The following review is one of several that I composed for the ClassicFlix site under the column title “Where’s That Been?” Most of those columns made the transition to CF’s new site but some of them stayed behind for reason or another…and since my writer’s ego is just big enough to where I don’t like having what I’ve penned shielded from the large number of folks who surf the Internets I have reprinted it here. Enjoy!
There’s been a crashout at Folsom Prison! The convict who’s beat a hasty retreat is Arnold “Red” Kluger (Charles McGraw), a mad-dog killer whose bid for freedom is sidelined by a bit of revenge: he’s got a score to settle with Ray Williams (Michael O’Shea)—the cop who put the pinch on him—and Barker “Mac” MacDonald (Frank Conroy), the District Attorney who sent him away. With the help of goons Nick (Anthony Caruso) and Lefty (Frank Richards), Williams and MacDonald are kidnapped so Kluger can carry out his plan for payback, and Carol (Virginia Grey), a showgirl who Red suspects squealed to the cops, is collected along the way.
Once he’s finished with his retribution, Kluger has a pre-planned rendezvous with partner Tony Anzio, but getting to his destination requires the help of Joe Turner (Don McGuire), a moving man reluctantly dragooned into participating in Red’s scheme. Red and his gang use Joe’s van to transport Ray, Mac, and Carol (all held prisoner in Ray’s car) to a spot in the desert to meet Tony’s plane, so the three hostages have to band together to survive Kluger’s extreme brutality. Fortunately for them, Ray’s superior, Inspector Murphy (Robert Shayne) is hot on Kluger’s trail; it’s now a race against time.
Character actor Charles McGraw, who plays the menacing Kluger in The Threat (1949), is an icon to fans of film noir. His early film career included uncredited bits in films like The Undying Monster (1942) and The Seventh Cross (1944), but with a role as one of two hitmen (the other played by William Conrad) who croaks Burt Lancaster’s ex-boxer in The Killers (1946), Charlie’s ticket was punched for frequent trips to Noir City. Among the noirs McGraw made appearances in are The Big Fix (1947), The Long Night (1947), Brute Force (1947), The Gangster (1947), The Hunted (1948), Roadblock (1951), and His Kind of Woman (1951); he was also a favorite of director Anthony Mann, appearing in T-Men (1947), Reign of Terror (1949—Mann’s offbeat noir set against the background of the French Revolution), Border Incident (1949), and Side Street (1950).
Author Eddie Muller memorably described McGraw in his book Dark City: The Lost World of Noir as resembling “an armored car, draped in a pin-striped suit.” Charlie’s most memorable characteristic was his unmistakable voice, which “sounded like a fist was gripping his larynx whenever he deigned to utter dialogue.” Another noir disciple, Alan K. Rode, related in Charles McGraw: Biography of a Film Noir Tough Guy a comment McGraw made to his daughter Jill when she complained his raspy tones had a tendency to unsettle her friends: “Without the voice, we’d be living in a two-room flat somewhere.” Charlie played a lot of bad guys but was versatile enough to expand on his resume of villainy by occasionally crossing over to the right side of the law with heroic turns in two classic B-noirs, Armored Car Robbery (1950) and The Narrow Margin (1952).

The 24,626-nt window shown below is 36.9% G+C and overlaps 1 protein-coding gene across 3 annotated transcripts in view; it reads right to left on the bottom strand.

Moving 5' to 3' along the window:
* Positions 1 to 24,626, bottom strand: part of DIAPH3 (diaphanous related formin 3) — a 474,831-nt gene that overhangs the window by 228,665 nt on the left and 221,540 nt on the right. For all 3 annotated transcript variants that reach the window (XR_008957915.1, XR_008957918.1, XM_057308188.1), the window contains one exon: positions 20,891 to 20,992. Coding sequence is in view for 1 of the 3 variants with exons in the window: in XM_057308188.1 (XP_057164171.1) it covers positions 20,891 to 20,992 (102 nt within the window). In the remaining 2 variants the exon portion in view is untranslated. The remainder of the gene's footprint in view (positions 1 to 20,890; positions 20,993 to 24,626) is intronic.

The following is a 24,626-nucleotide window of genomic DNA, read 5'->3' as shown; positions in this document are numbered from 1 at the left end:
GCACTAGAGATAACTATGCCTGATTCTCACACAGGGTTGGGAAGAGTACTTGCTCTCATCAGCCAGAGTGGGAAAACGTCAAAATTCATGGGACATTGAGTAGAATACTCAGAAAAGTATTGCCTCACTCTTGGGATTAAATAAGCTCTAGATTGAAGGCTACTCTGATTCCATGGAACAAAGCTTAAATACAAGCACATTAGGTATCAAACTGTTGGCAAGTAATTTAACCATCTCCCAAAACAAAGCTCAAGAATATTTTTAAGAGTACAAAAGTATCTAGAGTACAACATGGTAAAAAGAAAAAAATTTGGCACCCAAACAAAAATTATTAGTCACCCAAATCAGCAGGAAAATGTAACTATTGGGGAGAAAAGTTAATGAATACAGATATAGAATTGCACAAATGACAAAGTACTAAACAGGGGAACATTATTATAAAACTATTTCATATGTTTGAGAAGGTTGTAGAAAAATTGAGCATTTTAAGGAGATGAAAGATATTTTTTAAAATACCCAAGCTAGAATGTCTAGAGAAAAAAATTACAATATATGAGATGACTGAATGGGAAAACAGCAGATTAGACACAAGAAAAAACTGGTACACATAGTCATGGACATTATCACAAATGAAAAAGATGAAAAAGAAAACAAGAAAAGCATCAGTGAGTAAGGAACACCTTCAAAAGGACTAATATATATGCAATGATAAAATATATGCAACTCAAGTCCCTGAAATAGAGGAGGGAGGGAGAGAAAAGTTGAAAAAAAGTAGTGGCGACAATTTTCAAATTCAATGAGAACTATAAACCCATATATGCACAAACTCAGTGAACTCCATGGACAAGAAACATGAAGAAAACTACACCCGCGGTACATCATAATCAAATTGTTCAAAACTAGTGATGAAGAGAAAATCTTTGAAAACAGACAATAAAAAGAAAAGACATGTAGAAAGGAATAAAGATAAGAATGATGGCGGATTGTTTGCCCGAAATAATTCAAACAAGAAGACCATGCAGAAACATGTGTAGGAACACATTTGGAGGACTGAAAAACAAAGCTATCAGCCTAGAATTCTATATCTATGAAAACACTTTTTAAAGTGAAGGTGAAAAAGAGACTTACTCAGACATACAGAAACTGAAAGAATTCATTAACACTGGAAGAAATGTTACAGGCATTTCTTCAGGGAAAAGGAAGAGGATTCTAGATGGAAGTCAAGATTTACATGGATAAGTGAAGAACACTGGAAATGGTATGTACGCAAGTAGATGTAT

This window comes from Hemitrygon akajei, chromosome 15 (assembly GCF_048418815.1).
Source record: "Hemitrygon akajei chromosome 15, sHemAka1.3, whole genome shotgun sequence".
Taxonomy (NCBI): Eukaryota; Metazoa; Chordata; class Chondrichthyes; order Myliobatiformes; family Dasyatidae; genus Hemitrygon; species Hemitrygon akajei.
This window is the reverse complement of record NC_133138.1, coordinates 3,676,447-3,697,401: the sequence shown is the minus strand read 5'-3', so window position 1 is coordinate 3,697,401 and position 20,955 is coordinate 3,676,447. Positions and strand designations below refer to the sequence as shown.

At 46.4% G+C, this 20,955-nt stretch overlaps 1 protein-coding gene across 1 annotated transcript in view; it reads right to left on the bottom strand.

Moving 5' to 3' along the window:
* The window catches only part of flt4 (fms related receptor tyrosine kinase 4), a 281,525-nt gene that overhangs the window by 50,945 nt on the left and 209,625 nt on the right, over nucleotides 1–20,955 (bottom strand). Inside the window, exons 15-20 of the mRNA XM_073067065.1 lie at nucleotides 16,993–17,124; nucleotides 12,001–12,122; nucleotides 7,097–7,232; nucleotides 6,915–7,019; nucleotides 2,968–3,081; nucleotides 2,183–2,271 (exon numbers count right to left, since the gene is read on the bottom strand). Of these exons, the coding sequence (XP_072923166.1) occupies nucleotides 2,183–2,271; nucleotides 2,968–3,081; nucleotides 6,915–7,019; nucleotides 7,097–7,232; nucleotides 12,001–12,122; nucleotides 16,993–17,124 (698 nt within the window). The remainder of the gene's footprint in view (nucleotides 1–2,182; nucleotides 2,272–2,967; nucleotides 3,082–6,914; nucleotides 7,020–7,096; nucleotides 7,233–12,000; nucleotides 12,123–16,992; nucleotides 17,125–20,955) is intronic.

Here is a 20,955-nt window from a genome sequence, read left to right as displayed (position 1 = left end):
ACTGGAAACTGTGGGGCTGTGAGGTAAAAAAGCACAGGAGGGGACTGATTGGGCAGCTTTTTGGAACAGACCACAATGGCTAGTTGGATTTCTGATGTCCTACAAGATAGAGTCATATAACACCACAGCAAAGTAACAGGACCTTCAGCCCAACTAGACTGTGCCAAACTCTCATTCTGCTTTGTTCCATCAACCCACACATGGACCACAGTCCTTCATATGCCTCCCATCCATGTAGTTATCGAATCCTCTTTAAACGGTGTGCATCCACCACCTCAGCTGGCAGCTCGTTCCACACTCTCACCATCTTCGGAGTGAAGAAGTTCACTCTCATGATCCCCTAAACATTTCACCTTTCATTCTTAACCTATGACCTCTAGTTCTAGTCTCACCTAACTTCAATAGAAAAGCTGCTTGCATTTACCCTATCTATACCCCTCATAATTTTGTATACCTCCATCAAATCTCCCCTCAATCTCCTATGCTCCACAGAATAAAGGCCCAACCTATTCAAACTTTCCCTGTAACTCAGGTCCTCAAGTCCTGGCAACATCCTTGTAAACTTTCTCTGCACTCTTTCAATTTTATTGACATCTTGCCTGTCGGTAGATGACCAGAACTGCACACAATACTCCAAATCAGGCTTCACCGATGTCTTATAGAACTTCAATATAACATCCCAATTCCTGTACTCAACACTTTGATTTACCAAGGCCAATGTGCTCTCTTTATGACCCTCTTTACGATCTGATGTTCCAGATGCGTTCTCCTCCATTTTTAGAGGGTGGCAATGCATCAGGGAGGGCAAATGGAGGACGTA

McGraw is third-billed in The Threat but there’s little doubt that he’s the star in this fast-paced B; Michael O’Shea (Smart Woman, The Underworld Story) is a bit colorless as the hero, and second-billed Virginia Grey (Another Thin Man, Crime of Passion) is so emaciated she should have asked someone in craft services to rustle her up a home-cooked meal. (Grey was a consolation prize; Gloria Grahame was RKO’s first choice for the role—when the film was originally called Terror—but she turned down the part and was suspended by the studio). Arnold “Red” Kluger is a man who embraces violence as easily as drawing breath; though many of the vicious acts perpetrated in the film (D.A. Conroy is tortured with a pair of pliers, McGraw brings a chair down on O’Shea’s cranium) thankfully occur offscreen, Kluger’s propensity to lash out physically (he slaps several people around to keep them in line) demonstrates that he’s an individual comfortable with his sadism.
The Threat is directed in semi-documentary style by Felix E. Feist, whose other contributions to film noir include The Devil Thumbs a Ride (1947—a B-picture classic that sadly is not available on DVD as of this writing), Tomorrow is Another Day (1951), and This Woman is Dangerous (1952). Feist cut his cinematic teeth in the MGM shorts department helming many of the entries in that studio’s Crime Does Not Pay series. Feist handles the material by Dick Irving Hyland and Hugh King (who also produced and contributed the story) with speed and economy, squeezing every bit of suspense out of their efforts including a memorable sequence at a gas station where Red and his gang risk being exposed by a nosey motorcycle cop.
Filmed on RKO soundstages with exterior shooting around the San Fernando Valley and in the Santa Susana desert at the legendary Iverson ranch, The Threat was a product of the studio’s B-picture unit, headed up by Sid Rogell. (Director Feist brought it in slightly under its budget, at $221,235.) Every motion picture factory cranked out crime programmer fare at the time, but Threat stands out due to the unforgettable performance by McGraw (a ticking time bomb that could go off at any time), who once observed about his frequent bad guy casting: “I don’t mind playing the bum and tough guy in pictures if it’s real.” The actor playing the intrepid Inspector Murph is familiar to folks as Robert Shayne, who was Inspector Henderson on The Adventures of Superman, and look sharp for the man piloting the plane as Tony Anzio—that’s Ben Welden, who played more hoods and gangsters in these movies than Carter has little liver pills.